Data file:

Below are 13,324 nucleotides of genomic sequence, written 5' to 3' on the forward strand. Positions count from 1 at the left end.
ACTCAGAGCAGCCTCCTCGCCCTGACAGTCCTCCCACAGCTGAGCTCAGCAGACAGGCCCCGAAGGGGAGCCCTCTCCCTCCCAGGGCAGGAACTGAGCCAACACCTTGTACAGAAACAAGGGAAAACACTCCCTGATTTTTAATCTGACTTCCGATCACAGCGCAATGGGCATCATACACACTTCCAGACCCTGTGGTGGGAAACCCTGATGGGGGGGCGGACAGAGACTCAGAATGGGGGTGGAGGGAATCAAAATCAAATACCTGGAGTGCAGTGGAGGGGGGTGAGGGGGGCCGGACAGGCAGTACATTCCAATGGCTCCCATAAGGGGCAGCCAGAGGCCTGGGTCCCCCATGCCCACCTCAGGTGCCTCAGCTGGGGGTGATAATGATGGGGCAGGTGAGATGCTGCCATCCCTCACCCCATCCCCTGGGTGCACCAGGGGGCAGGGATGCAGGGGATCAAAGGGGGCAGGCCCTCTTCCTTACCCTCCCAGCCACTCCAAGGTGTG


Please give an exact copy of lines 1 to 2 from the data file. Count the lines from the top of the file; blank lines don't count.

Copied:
Below are 13,324 nucleotides of genomic sequence, written 5' to 3' on the forward strand. Positions count from 1 at the left end.
ACTCAGAGCAGCCTCCTCGCCCTGACAGTCCTCCCACAGCTGAGCTCAGCAGACAGGCCCCGAAGGGGAGCCCTCTCCCTCCCAGGGCAGGAACTGAGCCAACACCTTGTACAGAAACAAGGGAAAACACTCCCTGATTTTTAATCTGACTTCCGATCACAGCGCAATGGGCATCATACACACTTCCAGACCCTGTGGTGGGAAACCCTGATGGGGGGGCGGACAGAGACTCAGAATGGGGGTGGAGGGAATCAAAATCAAATACCTGGAGTGCAGTGGAGGGGGGTGAGGGGGGCCGGACAGGCAGTACATTCCAATGGCTCCCATAAGGGGCAGCCAGAGGCCTGGGTCCCCCATGCCCACCTCAGGTGCCTCAGCTGGGGGTGATAATGATGGGGCAGGTGAGATGCTGCCATCCCTCACCCCATCCCCTGGGTGCACCAGGGGGCAGGGATGCAGGGGATCAAAGGGGGCAGGCCCTCTTCCTTACCCTCCCAGCCACTCCAAGGTGTG